I want to caution about the reports on the charges named in Trump’s target letter. Even after Jim Trusty got the summons for Trump’s Espionage Act indictment, reporting based on his representation of the charges turned out to be inaccurate — not least, because what was assumed to be one 18 USC 793 charge turned out to be 31.
All the more so here, where Trump’s team has even less information to work with.
The letter mentions three federal statutes: Conspiracy to commit offense or to defraud the United States; deprivation of rights under color of law; and tampering with a witness, victim, or an informant.
Once you’ve translated from the legalese, two of these are totally expected:
18 USC 371: Conspiracy to Defraud the US has generally been discussed in terms of the fake elector scheme — basically, an effort to get 16 electors in all the swing states to submit fraudulent certificates to NARA. That the scheme was fraudulent is easy to prove. What’s harder to prove is Trump’s personal involvement it, which will have required DOJ to breach several levels of privileged communication to prove (something they took steps to do on Lisa Monaco’s first day on the job). That said, we’ve seen that they’ve been doing that, most recently with proffers from both Boris Epshteyn and Rudy Giuliani, who implemented the scheme.
But this is a broad statute, and DOJ could also charge Trump with ConFraudUS for campaign finance crimes, among other known Trump acts.
18 USC 1512(c)(2): What is described as witness tampering here is almost certainly obstruction of an official proceeding, the same crime with which 300 other alleged January 6 criminals have been charged. The title for that crime is witness tampering. (Though Jack Smith could also charge Trump for attempting to tamper with Cassidy Hutchinson’s testimony.) I first started laying out how Trump might be charged for this in August 2021. More recently, I’ve recommended people read Royce Lamberth’s Findings of Fact in the Alan Hostetter case — a VIP, like Trump, who was prosecuted in part for inciting others to obstruct the vote certification — to see how judges are applying this law to January 6.
In summary, if my assumptions that this would be charged in conjunction with January 6 are correct, it would require the government to prove that:
- Trump took steps to obstruct the certification of the votes. I would expect this to consist both of his pressure on Mike Pence, but also on his support for the mob, including for the threats the mob made on Congress.
- Trump intended to obstruct the vote certification. This would require proving that he knew the significance of the event, which DOJ will prove with the weeks of plotting he put in before the event.
- Trump had corrupt purpose in doing so. The standard for corrupt purpose as regards this statute is still being decided by the DC Circuit, but it will end up being some combination of “otherwise illegal activity” and “corrupt benefit.” The former might be proven by showing that Trump knowingly gave an illegal order to Mike Pence. The latter would easily be proven by showing that Trump wanted to retain an office he didn’t win.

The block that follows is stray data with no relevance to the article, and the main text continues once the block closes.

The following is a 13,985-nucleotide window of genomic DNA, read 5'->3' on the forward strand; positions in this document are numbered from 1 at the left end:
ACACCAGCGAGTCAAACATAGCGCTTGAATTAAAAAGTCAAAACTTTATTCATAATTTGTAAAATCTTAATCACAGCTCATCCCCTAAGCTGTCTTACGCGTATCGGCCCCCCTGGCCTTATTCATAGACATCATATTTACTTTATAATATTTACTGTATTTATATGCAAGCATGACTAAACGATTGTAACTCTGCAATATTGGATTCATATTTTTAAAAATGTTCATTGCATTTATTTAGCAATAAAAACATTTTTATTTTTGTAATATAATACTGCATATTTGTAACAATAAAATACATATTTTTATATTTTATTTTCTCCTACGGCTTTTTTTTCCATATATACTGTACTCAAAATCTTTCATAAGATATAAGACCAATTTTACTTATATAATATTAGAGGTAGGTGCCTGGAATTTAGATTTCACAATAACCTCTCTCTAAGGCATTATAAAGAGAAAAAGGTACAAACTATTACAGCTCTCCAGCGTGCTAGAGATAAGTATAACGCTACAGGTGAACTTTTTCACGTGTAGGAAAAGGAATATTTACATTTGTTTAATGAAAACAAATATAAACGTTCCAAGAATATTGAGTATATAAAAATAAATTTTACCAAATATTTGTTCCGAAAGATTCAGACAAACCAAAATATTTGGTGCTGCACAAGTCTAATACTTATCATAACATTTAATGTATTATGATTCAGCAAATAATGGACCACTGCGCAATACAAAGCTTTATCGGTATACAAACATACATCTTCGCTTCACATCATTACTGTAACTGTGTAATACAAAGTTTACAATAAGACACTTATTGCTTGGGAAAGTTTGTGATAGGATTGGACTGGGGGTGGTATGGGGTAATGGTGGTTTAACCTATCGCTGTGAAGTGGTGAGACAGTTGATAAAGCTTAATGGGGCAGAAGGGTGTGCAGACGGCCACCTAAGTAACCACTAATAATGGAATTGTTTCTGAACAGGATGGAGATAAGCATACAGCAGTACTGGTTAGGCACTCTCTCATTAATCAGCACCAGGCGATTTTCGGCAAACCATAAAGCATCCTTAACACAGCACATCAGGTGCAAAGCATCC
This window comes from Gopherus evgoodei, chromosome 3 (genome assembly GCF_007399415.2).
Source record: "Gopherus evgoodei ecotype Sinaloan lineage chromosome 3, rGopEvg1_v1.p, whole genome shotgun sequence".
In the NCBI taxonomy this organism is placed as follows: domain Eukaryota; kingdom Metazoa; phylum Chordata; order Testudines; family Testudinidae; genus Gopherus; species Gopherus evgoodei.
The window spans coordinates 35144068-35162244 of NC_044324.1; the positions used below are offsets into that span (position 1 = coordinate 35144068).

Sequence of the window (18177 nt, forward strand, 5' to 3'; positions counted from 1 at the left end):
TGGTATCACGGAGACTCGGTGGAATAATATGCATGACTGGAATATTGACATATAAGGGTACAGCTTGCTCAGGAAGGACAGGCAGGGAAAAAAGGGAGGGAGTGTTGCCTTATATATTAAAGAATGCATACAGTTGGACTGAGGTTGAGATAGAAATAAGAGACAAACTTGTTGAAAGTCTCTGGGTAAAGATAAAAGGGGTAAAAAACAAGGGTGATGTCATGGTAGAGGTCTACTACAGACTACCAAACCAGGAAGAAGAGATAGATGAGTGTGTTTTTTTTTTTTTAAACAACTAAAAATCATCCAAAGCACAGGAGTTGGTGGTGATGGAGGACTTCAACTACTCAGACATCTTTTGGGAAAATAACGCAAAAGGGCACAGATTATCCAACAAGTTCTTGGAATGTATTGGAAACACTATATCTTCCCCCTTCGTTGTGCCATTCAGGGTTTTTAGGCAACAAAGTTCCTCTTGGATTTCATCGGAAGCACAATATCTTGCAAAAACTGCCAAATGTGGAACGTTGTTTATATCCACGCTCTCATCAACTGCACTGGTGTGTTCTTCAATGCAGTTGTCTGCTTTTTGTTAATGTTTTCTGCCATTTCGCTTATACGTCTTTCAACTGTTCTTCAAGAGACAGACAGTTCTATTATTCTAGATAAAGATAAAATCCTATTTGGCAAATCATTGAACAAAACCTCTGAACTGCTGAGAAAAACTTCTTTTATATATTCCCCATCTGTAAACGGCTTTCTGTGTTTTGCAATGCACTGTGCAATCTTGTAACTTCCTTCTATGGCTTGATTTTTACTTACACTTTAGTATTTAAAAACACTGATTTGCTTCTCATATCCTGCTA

Note that DOJ has been charging conspiracy tied to this statute under 18 USC 1512(k) and I would be unsurprised to see that happen with Trump.
The last of these statutes is more of a surprise.
[See correction below] 18 USC 242: It prohibits someone from impeding someone’s rights “under color of law,” which can mean “beyond the scope of one’s official duties.” Charging Trump with 242 may be a way to charge him for attempting to deprive 81 million Biden voters of their right to vote, to deprive Joe Biden of his right to be assume the Presidency, and to deprive election workers of their right to work safely. Charging him under 242 would eliminate any dodge Trump might make — for example on the call to Brad Raffensberger — that he was simply acting within his official role as President.
This charge may be why, since last year and increasingly in recent weeks, Jack Smith has focused on the harassment of election officials. Just today, AJC reported that Smith subpoenaed footage from the State Farm arena counting center, suggesting Ruby Freeman might be treated as a victim here as well, which would be well, well deserved.
Two other potential implications of this. When January 6 defendants have argued that Trump authorized them to attack the Capitol, DOJ has always responded that the President has no role in the vote certification. So if DOJ were to include January 6 in such a charge, it would be an area — one of the most clear cut areas in the Constitution — where the President literally has no authority, and so easy to show that Trump was exceeding his authority.
Additionally, as noted above, the standard for corrupt purpose on obstruction is not yet settled. The DC Circuit might yet require “corrupt purpose” to be shown via some “otherwise illegal activity.” If that happens, DOJ may want to have several other crimes charged that will prove that prong of the offense, of which 242 could be one.
In other words, the thinking may be, in part, that it’s clear the President has no authority in the Electoral vote certification. Trump tried to deprive Biden voters of their franchise with his efforts on January 6. And that is one of a number of other crimes he committed in his efforts to obstruct the vote certification.
All that said, note my caution about the giant game of telephone this discussion relies on. Ultimately, we’ll learn what the charges are soon enough.